The reaction across Europe was dramatic after the Irish referendum on the re-jazzed constitution. ‘No Lisbon, no enlargement,’ announced German chancellor Angela Merkel and French president Nicolas Sarkozy at the beginning of the Brussels summit on 17 June. ‘The treaty is dead,’ threatened Polish president Lech Kaczyński to the daily Dziennik on 1 July. Czech Eurosceptic president Vaclav Klaus agreed.
‘Everybody wants to be in the EU: it’s the biggest imam of the world,’ explains Diego Lopez Garrido, Spanish European affairs minister. ‘But if the Lisbon treaty is not ratified, enlargement will seriously be affected.’ So why does the EU create treaties when its citizens do not agree with them, squealed some. Is it an attempt at pressure to make countries like Ireland and the Czech Republic ‘responsible’ for the frustration in candidates Turkey or Croatia, both who have been negotiating accession to the European Union since 2005? How do the citizens of Croatia feel?
Need for an EU dual carriageway
Croatia’s membership is being ‘accelerated’ in 2008; two more ‘chapters’ will open under France’s six-month presidency of the European Union in the latter half of 2008. Currently, 18 out of 35 chapters have been opened successfully. But economically, Croatia is suffering. Food prices are up by 7.5% in 2008. It adds to pessimism about unemployment, which is 30% below the European average. An article published in the biggest Croatia daily Večernji List on 11 July shows that 82% of polled Croatian citizens feel that they are being forced on a one-way road with some EU political opinions. 57% say that the Croatian voice is not heeded. They worry about the future of their fishing industry, agriculture and shipyards; the EU should be more sensitive to the issue.
'Some groups force changes on Croatian society with the excuse that this is what the EU is expecting from us'
Other efforts have been made to adapt the country to EU standards. The corrupt justice system is under reform, diplomatic relations with Serbia are improving and the Bologna process was adopted in 2005. But church criticism of the christian democratic government is growing. ‘Some groups force changes on Croatian society with the excuse that this is what the EU is expecting from us,’ complained Archbishop Josip Bozanić, the head of the Roman Catholic church in Zagreb, in an easter message, after an anti-discrimination law was adopted on 9 July.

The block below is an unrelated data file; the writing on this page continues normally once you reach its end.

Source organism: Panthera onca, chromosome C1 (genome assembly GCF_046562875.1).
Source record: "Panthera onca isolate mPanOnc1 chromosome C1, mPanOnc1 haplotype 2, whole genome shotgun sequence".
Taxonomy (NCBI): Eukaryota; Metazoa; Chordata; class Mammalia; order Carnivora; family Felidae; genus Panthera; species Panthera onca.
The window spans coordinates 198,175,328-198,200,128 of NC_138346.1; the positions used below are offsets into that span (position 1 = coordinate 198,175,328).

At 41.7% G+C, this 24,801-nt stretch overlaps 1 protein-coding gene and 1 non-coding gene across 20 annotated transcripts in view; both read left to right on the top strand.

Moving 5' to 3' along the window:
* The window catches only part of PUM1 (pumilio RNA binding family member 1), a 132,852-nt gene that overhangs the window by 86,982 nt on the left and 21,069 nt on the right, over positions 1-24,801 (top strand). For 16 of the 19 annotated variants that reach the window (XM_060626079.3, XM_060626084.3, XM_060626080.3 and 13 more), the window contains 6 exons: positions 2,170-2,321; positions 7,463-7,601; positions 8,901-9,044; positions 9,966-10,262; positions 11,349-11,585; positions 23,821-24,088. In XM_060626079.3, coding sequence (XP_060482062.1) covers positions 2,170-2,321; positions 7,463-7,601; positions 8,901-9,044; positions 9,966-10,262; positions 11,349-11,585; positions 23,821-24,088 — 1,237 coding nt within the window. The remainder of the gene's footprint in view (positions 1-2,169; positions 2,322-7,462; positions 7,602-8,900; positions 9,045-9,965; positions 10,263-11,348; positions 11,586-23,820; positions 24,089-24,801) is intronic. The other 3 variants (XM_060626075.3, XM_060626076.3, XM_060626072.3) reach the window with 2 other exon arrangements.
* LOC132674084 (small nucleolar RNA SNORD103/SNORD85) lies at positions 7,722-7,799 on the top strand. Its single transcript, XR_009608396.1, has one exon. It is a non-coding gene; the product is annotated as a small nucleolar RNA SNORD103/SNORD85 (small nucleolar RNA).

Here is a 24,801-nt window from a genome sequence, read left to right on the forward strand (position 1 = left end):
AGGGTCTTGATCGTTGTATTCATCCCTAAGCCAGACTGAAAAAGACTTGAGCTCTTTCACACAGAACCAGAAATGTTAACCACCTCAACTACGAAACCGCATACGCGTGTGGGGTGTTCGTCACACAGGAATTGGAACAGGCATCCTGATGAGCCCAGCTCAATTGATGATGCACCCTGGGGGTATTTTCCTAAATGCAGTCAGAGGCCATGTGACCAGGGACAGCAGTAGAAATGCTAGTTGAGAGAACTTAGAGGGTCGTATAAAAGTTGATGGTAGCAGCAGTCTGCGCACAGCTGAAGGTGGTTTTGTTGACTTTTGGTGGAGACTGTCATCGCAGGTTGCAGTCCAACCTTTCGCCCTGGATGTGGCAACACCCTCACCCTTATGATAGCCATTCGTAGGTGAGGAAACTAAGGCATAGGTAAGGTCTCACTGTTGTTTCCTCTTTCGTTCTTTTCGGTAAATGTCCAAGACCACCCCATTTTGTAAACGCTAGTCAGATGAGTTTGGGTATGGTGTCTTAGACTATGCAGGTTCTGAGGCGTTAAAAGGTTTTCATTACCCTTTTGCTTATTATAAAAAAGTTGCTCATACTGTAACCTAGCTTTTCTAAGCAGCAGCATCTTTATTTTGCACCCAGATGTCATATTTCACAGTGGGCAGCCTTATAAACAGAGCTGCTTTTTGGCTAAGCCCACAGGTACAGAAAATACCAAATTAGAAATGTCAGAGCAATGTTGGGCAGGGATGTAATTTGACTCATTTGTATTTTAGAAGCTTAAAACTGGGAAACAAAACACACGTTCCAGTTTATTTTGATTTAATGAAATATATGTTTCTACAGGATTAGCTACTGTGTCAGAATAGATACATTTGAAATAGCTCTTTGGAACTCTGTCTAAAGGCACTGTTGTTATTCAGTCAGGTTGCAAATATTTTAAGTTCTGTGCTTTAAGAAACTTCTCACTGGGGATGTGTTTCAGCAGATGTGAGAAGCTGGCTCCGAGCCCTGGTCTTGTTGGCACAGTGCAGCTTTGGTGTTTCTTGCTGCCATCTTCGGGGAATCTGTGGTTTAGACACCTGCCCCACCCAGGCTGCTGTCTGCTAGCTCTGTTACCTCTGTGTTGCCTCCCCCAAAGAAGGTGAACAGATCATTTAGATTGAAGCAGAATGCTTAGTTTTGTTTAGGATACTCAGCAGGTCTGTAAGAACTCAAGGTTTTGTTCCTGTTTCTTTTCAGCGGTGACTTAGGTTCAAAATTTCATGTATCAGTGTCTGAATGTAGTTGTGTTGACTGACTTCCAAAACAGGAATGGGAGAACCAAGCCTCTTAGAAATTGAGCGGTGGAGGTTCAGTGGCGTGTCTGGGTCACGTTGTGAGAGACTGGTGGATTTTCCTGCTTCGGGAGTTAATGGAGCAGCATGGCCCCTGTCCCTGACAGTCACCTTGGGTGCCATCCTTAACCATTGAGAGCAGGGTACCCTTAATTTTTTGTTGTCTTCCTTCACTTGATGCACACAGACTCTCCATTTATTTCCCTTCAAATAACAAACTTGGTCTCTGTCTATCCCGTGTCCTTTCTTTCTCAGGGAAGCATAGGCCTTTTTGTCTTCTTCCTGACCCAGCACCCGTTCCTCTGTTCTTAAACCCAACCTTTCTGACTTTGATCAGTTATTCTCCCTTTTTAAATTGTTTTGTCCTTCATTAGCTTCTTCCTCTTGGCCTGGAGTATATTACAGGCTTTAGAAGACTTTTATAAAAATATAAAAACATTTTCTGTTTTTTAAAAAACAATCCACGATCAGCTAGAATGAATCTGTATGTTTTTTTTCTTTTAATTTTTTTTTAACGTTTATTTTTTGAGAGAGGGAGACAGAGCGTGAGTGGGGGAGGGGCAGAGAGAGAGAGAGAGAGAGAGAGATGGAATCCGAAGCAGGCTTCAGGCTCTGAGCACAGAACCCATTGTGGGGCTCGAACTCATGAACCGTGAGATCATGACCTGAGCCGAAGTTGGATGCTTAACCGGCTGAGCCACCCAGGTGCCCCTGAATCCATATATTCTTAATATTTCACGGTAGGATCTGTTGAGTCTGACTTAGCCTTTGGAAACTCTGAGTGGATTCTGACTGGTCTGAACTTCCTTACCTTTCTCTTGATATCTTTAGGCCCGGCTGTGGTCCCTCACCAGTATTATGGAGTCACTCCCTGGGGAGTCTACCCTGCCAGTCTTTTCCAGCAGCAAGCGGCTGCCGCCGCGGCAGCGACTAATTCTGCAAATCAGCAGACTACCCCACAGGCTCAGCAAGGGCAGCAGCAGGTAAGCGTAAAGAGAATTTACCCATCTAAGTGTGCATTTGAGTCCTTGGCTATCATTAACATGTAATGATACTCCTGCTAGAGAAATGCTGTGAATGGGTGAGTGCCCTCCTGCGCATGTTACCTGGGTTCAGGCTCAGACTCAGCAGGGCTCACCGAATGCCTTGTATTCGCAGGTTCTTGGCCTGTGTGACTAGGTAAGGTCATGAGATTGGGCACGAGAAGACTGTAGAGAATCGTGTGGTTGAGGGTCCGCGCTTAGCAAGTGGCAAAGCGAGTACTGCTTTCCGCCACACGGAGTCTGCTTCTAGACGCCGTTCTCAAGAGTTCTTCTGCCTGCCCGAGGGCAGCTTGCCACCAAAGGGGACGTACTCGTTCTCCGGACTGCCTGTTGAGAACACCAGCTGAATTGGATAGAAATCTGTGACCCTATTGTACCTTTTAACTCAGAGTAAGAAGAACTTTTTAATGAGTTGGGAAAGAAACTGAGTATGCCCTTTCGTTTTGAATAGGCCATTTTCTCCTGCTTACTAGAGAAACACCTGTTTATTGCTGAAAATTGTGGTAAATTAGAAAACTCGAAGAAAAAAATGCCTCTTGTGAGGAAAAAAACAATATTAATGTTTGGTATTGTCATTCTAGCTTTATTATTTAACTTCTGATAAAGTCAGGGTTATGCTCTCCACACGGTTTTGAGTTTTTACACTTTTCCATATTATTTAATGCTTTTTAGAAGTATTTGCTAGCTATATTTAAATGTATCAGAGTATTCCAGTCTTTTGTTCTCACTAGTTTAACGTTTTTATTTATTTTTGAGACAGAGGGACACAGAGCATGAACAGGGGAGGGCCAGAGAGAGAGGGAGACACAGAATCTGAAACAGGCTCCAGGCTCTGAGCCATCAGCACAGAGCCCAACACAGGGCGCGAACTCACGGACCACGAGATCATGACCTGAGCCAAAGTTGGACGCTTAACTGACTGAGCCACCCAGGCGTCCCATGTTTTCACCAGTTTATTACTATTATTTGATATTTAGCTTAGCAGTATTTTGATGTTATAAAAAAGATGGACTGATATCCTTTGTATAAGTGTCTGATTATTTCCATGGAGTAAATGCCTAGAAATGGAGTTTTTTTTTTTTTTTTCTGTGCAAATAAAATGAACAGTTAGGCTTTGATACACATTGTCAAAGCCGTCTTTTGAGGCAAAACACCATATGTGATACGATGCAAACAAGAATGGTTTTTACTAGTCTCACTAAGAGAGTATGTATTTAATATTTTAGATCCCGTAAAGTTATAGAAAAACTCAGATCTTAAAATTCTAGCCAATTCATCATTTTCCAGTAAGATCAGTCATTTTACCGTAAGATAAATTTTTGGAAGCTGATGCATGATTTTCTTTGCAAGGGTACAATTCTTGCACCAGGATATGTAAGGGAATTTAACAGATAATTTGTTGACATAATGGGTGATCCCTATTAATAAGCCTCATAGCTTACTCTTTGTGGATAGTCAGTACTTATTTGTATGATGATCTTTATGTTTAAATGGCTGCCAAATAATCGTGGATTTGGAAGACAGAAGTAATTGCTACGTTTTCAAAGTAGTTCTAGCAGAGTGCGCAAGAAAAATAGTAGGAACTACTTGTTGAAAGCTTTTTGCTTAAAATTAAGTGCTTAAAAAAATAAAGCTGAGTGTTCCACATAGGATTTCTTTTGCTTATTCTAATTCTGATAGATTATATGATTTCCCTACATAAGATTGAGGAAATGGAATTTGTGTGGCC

71% of Croatians still pro-EU
As for the view from the EU, ‘Scepticism as to Croatia’s entry is increasing,’ reported the English online version of Croatian weekly Nacional Neovisni news magazine on 27 June, ‘whilst Croatian authorities and diplomats hold the opposite opinion.’ Research done by Večernji List and Puls agency adds that 71% of Croatians are pro-EU membership. 52% of EU citizens favour Croatia's entry after Norway, Iceland and Switzerland.
Don’t blame the citizens, blame the politicians
Meanwhile, the sentiment in Croatia hasn’t become anti-Irish; both countries are catholic, both share similar national histories. The Croatians see the Irish vote as the democratic right to express themselves, even if it has repercussions on their accession. Croatian president Stjepan Mesic pointed out, ‘Now that Ireland have used the accession and structural funds, when they have developed enormously, I'm a little surprised that the solidarity is at an end.’ It’s accepted that the Irish ‘no’ was due to bad advertising: don’t blame the citizens, blame the politicians.
2012 for the Croatians?
Ireland may need at least 18 months before it voices itself again
What now? The European Council summit in October 2008 will need a 27 member state unanimity. Ratification of the Lisbon treaty will continue its round with a January 2009 deadline. Will the June 2009 European elections be held under the current Nice or new Lisbon rules? ‘It’s not up to us to tell the Irish what to do, but up to them to tell us what they wish,’ maintains Chantal de Bourmont, French ambassador to outgoing EU presidents Slovenia. In the inner Irish debate, authorities have suggested that Ireland would need at least eighteen months before it voices itself again.
Back in Croatia, the political sphere is obviously jittery after the Irish ‘no’. Prime minister Ivo Sanader and president Stjepan Mesic’s ruling coalition echo foreign politicians like Austrian Hannes Swoboda, the European parliament's rapporteur on Croatia (‘2012 is a likely accession date’), or Sarkozy (‘We must continue negotiations’) as much as possible. The present ‘blockade’ could strengthen EU (mostly right-wing) pessimists in Croatia and politically damage pro-EU parliamentary parties. With local elections due in May 2009, talk of EU membership coming in 2009 (as the grapevine whispered until recently), in 2010 or even in 2012, will be more delicate.